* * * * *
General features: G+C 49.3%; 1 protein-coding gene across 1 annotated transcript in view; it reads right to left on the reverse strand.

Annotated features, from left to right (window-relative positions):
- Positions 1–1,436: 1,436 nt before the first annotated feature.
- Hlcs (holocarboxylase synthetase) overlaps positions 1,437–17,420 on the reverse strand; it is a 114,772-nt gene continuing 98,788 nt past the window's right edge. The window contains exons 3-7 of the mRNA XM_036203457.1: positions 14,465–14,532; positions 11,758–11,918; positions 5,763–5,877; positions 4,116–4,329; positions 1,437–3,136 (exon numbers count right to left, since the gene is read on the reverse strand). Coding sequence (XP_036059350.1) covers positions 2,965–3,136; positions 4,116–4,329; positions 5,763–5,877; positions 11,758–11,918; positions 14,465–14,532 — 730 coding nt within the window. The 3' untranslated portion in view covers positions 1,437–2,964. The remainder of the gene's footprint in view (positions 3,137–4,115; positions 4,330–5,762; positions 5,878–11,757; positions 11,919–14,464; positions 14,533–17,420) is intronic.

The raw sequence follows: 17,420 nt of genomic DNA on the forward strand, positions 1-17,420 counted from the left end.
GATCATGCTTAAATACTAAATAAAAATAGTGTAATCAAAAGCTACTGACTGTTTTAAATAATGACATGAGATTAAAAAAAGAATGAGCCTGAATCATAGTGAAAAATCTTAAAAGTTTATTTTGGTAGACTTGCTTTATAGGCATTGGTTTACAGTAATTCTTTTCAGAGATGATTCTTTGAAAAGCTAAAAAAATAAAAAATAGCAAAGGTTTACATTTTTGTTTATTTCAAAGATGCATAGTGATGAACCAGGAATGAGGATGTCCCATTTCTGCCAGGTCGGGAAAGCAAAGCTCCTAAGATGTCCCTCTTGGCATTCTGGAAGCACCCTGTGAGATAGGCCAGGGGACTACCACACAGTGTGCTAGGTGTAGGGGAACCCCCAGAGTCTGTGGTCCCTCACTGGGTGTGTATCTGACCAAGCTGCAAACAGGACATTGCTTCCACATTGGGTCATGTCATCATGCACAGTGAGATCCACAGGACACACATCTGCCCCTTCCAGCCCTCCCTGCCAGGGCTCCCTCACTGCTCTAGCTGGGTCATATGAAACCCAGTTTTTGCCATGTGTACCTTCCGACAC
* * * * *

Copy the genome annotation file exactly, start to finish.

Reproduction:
General features: G+C 49.3%; 1 protein-coding gene across 1 annotated transcript in view; it reads right to left on the reverse strand.

Annotated features, from left to right (window-relative positions):
- Positions 1–1,436: 1,436 nt before the first annotated feature.
- Hlcs (holocarboxylase synthetase) overlaps positions 1,437–17,420 on the reverse strand; it is a 114,772-nt gene continuing 98,788 nt past the window's right edge. The window contains exons 3-7 of the mRNA XM_036203457.1: positions 14,465–14,532; positions 11,758–11,918; positions 5,763–5,877; positions 4,116–4,329; positions 1,437–3,136 (exon numbers count right to left, since the gene is read on the reverse strand). Coding sequence (XP_036059350.1) covers positions 2,965–3,136; positions 4,116–4,329; positions 5,763–5,877; positions 11,758–11,918; positions 14,465–14,532 — 730 coding nt within the window. The 3' untranslated portion in view covers positions 1,437–2,964. The remainder of the gene's footprint in view (positions 3,137–4,115; positions 4,330–5,762; positions 5,878–11,757; positions 11,919–14,464; positions 14,533–17,420) is intronic.

The raw sequence follows: 17,420 nt of genomic DNA on the forward strand, positions 1-17,420 counted from the left end.
GATCATGCTTAAATACTAAATAAAAATAGTGTAATCAAAAGCTACTGACTGTTTTAAATAATGACATGAGATTAAAAAAAGAATGAGCCTGAATCATAGTGAAAAATCTTAAAAGTTTATTTTGGTAGACTTGCTTTATAGGCATTGGTTTACAGTAATTCTTTTCAGAGATGATTCTTTGAAAAGCTAAAAAAATAAAAAATAGCAAAGGTTTACATTTTTGTTTATTTCAAAGATGCATAGTGATGAACCAGGAATGAGGATGTCCCATTTCTGCCAGGTCGGGAAAGCAAAGCTCCTAAGATGTCCCTCTTGGCATTCTGGAAGCACCCTGTGAGATAGGCCAGGGGACTACCACACAGTGTGCTAGGTGTAGGGGAACCCCCAGAGTCTGTGGTCCCTCACTGGGTGTGTATCTGACCAAGCTGCAAACAGGACATTGCTTCCACATTGGGTCATGTCATCATGCACAGTGAGATCCACAGGACACACATCTGCCCCTTCCAGCCCTCCCTGCCAGGGCTCCCTCACTGCTCTAGCTGGGTCATATGAAACCCAGTTTTTGCCATGTGTACCTTCCGACAC